Blessed are those who are persecuted for righteousness' sake, for theirs is the kingdom of heaven. Blessed are you when others revile you and persecute you and utter all kinds of evil against you falsely on my account. Rejoice and be glad, for your reward is great in heaven, for so they persecuted the prophets who were before you.
Let me include some practical ways in which such a husband can respond in godly ways:

1. Draw as close to God as you can and always seek to be closer (James 4:8). Become more and more dependent upon that relationship and allow God to meet the emotional needs of the husband.

2. Pray for the wife in specific ways. James 5:8 says, "...pray for one another so that you may be healed (repaired). The effective prayer of a righteous man [or, one made righteous, as in 2 Corinthians 5:21] can accomplish much."

Pray that in the treatment received from her husband, the wife can see the Savior. Pray for God to protect you and heal where you have been hurt. Pray that every pain will ultimate be applied to the price of salvation for someone else, especially the wife. Pray that God will use the pain to invest in the soul of the wife.

Immediately following the passage quoted above in Matthew concerning our response to betrayal and persecution, Jesus said:
You are the salt of the earth, but if salt has lost its taste, how shall its saltiness be restored? It is no longer good for anything except to be thrown out and trampled under people's feet. You are the light of the world. A city set on a hill cannot be hidden. Nor do people light a lamp and put it under a basket, but on a stand, and it gives light to all in the house. In the same way, let your light shine before others, so that they may see your good works and give glory to your Father who is in heaven. Matthew 5:13-16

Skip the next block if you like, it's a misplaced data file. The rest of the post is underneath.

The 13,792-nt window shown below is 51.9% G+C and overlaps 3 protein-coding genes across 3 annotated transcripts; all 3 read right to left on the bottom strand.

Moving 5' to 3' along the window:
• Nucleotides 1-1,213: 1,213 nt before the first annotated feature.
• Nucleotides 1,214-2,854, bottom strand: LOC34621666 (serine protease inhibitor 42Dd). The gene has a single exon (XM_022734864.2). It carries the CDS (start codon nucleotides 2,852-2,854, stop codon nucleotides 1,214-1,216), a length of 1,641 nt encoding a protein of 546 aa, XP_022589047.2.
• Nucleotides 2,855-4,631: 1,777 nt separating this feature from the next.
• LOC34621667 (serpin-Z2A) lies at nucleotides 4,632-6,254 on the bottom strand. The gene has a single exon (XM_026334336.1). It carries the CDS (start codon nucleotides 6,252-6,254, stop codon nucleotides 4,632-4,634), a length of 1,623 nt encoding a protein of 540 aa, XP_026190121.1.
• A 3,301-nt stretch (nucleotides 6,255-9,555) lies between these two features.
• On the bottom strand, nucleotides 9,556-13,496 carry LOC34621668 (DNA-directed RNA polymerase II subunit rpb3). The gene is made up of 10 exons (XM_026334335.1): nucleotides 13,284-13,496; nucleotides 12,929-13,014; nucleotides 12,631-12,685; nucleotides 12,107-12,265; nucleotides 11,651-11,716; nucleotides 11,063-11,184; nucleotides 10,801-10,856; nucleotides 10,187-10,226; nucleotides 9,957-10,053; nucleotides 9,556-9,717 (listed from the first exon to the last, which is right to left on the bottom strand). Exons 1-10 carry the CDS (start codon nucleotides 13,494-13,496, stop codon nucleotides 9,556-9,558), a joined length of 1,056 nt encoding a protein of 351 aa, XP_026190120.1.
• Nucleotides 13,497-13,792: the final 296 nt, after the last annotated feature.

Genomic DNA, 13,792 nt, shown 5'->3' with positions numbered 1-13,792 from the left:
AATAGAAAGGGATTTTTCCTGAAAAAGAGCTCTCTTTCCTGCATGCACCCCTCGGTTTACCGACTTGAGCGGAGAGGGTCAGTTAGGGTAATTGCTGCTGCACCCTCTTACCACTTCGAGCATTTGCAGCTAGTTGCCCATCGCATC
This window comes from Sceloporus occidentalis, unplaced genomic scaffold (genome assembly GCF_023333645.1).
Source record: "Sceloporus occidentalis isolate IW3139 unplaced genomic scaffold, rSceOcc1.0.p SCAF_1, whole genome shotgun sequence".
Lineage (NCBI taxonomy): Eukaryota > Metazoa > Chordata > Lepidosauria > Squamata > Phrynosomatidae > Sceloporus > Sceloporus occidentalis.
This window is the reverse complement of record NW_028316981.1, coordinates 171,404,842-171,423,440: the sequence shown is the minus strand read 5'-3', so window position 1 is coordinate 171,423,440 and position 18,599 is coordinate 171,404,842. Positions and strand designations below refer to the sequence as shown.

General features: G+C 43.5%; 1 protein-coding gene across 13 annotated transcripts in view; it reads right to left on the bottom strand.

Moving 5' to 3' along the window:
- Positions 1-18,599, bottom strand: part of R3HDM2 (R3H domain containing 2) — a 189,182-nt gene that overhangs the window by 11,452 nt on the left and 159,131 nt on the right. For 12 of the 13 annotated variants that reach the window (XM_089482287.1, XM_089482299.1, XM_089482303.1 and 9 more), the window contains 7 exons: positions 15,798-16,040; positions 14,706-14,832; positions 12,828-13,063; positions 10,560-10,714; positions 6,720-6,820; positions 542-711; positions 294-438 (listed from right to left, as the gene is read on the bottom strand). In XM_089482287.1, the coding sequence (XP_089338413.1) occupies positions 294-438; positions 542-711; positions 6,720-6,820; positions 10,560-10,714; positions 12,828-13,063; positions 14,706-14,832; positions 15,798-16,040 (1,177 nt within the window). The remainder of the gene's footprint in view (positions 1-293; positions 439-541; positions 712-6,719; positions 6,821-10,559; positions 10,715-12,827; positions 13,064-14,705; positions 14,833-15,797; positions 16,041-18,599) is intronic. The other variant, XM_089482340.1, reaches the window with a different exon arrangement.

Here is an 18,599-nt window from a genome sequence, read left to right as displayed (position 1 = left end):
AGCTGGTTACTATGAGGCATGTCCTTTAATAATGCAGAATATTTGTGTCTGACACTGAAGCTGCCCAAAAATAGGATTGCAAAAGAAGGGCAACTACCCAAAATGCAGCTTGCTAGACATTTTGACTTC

3. Trust God to be working in the wife even when you cannot see any improvement. It is often when God is at work that the behavior of the person being prayed for worsens. This is the natural human reaction to conviction. But know, God is prepared and capable for burning through such resistance if we remain faithful.

4. Allow God to guide the results. The wife will initially pull away from such sacrificial love from a husband because it highlights her shortcomings. This will challenge her view of herself, not only as a wife but as a person. For healing in the marriage, both the husband and the wife must increase their dependence upon God. As God is maneuvering the wife to that realization, she will rebel, fight, push away, and be confused. Be patient.

This is not easy work. Just as Christ stretched Himself out upon the cross to allow the soldiers to drive the nails, you must stretch yourself out to allow pain as a follower of Christ. You must suffer in almost every area of your life to reach across a damaged relationship (1 Peter 2:21). You must swear to (accept and be determined through) your own hurt and not let it change your heart or behavior (Psalms 15:4).

If you have a chance, see the movie Fireproof or read the book The Love Dare by Stephen and Alex Kendrix.



Image Credit: Unsplash; Untitled; Creative Commons



TagsBiblical-Truth  | Christian-Life  | Family-Life  | Hardships  | Personal-Relationships  | Sin-Evil



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Published on 6-15-2015